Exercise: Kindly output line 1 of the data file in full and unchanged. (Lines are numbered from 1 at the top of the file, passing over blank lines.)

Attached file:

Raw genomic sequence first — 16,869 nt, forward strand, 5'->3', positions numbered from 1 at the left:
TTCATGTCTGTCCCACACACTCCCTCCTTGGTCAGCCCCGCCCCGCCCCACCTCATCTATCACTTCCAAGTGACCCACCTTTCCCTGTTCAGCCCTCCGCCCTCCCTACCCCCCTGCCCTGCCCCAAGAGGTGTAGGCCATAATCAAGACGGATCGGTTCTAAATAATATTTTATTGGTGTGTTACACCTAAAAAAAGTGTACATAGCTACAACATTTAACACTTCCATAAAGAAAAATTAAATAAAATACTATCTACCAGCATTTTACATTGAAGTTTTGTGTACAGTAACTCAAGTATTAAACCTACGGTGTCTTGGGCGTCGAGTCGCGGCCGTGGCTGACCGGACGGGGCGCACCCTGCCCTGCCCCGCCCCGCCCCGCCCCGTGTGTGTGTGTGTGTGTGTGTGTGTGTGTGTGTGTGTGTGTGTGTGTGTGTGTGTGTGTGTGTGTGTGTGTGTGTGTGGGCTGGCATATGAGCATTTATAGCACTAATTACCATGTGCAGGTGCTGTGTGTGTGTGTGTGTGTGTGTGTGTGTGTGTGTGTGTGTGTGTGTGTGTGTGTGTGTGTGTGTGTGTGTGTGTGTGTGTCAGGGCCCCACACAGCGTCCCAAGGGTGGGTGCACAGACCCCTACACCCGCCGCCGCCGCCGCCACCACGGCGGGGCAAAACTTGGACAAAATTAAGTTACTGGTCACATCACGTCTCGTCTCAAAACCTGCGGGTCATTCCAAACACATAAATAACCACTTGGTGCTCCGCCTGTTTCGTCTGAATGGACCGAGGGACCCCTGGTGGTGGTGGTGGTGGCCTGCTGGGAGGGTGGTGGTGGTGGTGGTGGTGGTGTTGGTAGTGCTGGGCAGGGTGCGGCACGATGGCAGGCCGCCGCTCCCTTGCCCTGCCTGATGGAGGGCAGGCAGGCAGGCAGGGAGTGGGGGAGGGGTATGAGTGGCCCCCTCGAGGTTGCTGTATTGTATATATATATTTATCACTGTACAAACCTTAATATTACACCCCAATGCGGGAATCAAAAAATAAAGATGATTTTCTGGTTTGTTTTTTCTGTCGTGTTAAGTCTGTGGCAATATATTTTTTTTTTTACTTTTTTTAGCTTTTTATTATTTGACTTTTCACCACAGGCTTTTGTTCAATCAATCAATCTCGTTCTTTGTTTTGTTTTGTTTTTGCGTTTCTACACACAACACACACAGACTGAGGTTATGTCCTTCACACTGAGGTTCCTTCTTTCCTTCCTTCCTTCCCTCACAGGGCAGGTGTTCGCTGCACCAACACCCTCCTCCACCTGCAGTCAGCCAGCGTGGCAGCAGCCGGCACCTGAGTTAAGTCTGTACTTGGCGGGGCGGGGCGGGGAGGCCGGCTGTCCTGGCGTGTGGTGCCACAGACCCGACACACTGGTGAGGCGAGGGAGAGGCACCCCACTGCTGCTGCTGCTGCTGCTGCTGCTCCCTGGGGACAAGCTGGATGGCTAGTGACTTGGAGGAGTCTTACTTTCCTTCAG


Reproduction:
Raw genomic sequence first — 16,869 nt, forward strand, 5'->3', positions numbered from 1 at the left: